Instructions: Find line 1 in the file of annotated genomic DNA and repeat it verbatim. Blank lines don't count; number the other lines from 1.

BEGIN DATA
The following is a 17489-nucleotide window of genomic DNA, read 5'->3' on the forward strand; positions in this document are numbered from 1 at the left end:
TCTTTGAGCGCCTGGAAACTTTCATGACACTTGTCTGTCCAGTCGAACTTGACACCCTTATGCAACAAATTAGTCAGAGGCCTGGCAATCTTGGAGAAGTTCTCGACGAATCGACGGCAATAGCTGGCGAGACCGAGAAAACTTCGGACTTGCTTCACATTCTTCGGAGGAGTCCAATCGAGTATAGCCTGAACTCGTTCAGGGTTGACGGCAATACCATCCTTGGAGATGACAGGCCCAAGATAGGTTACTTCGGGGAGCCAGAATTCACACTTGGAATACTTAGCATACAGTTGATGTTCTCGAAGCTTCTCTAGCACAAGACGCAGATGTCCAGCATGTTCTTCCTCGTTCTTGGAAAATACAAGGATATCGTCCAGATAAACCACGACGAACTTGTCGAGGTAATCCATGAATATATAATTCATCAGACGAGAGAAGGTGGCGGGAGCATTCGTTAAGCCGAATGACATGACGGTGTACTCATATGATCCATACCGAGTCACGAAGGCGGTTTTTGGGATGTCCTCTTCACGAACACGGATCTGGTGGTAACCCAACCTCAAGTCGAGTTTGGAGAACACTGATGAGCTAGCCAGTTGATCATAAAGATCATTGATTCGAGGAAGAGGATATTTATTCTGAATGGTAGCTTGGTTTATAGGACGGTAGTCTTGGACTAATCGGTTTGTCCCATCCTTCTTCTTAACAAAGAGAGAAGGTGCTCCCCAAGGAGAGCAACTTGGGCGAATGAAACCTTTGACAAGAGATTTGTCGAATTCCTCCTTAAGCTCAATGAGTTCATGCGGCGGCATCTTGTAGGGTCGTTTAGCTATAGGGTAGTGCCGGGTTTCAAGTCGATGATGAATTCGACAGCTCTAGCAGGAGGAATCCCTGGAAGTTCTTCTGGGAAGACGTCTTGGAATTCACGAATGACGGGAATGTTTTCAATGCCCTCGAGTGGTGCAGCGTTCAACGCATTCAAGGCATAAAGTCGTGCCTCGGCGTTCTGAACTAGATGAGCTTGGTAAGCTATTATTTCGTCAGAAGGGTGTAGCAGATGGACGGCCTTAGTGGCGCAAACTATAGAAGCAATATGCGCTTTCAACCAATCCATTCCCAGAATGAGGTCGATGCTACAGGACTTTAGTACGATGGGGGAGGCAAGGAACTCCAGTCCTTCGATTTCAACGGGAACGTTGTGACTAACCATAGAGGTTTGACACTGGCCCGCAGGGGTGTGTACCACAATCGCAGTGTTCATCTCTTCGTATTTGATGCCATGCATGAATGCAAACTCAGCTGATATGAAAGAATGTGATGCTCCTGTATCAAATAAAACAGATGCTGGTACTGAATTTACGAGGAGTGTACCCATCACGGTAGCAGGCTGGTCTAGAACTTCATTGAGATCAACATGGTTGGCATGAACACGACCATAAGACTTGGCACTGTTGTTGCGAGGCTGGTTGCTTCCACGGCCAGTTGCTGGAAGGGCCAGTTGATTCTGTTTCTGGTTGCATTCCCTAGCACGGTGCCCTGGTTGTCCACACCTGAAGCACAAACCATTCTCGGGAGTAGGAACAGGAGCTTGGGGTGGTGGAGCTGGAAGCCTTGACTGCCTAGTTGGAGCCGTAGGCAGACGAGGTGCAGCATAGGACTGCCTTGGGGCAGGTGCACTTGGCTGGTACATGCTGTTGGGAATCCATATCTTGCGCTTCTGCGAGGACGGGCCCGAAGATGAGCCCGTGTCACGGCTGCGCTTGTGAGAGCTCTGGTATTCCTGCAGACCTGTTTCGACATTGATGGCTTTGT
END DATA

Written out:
The following is a 17489-nucleotide window of genomic DNA, read 5'->3' on the forward strand; positions in this document are numbered from 1 at the left end: